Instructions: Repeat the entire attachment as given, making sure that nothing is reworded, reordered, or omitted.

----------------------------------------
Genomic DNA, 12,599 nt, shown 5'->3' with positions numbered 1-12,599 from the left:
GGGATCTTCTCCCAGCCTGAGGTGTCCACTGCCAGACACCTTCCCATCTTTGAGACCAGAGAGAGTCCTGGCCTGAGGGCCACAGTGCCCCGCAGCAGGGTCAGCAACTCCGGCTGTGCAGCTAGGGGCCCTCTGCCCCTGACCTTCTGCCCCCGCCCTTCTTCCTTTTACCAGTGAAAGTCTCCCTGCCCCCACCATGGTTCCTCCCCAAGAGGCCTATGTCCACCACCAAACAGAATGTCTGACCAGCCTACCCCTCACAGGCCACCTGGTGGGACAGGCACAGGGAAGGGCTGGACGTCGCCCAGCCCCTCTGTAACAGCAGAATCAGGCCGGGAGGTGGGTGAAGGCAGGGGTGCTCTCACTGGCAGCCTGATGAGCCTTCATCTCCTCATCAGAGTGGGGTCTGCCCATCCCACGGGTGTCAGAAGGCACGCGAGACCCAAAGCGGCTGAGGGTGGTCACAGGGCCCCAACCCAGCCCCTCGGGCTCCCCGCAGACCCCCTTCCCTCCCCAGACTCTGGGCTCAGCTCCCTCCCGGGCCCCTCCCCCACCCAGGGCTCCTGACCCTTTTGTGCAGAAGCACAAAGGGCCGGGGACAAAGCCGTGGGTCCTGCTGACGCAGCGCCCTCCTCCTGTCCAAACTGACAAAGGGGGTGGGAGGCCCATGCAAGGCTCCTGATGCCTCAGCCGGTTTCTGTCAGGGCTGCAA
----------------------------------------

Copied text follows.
Genomic DNA, 12,599 nt, shown 5'->3' with positions numbered 1-12,599 from the left:
GGGATCTTCTCCCAGCCTGAGGTGTCCACTGCCAGACACCTTCCCATCTTTGAGACCAGAGAGAGTCCTGGCCTGAGGGCCACAGTGCCCCGCAGCAGGGTCAGCAACTCCGGCTGTGCAGCTAGGGGCCCTCTGCCCCTGACCTTCTGCCCCCGCCCTTCTTCCTTTTACCAGTGAAAGTCTCCCTGCCCCCACCATGGTTCCTCCCCAAGAGGCCTATGTCCACCACCAAACAGAATGTCTGACCAGCCTACCCCTCACAGGCCACCTGGTGGGACAGGCACAGGGAAGGGCTGGACGTCGCCCAGCCCCTCTGTAACAGCAGAATCAGGCCGGGAGGTGGGTGAAGGCAGGGGTGCTCTCACTGGCAGCCTGATGAGCCTTCATCTCCTCATCAGAGTGGGGTCTGCCCATCCCACGGGTGTCAGAAGGCACGCGAGACCCAAAGCGGCTGAGGGTGGTCACAGGGCCCCAACCCAGCCCCTCGGGCTCCCCGCAGACCCCCTTCCCTCCCCAGACTCTGGGCTCAGCTCCCTCCCGGGCCCCTCCCCCACCCAGGGCTCCTGACCCTTTTGTGCAGAAGCACAAAGGGCCGGGGACAAAGCCGTGGGTCCTGCTGACGCAGCGCCCTCCTCCTGTCCAAACTGACAAAGGGGGTGGGAGGCCCATGCAAGGCTCCTGATGCCTCAGCCGGTTTCTGTCAGGGCTGCAA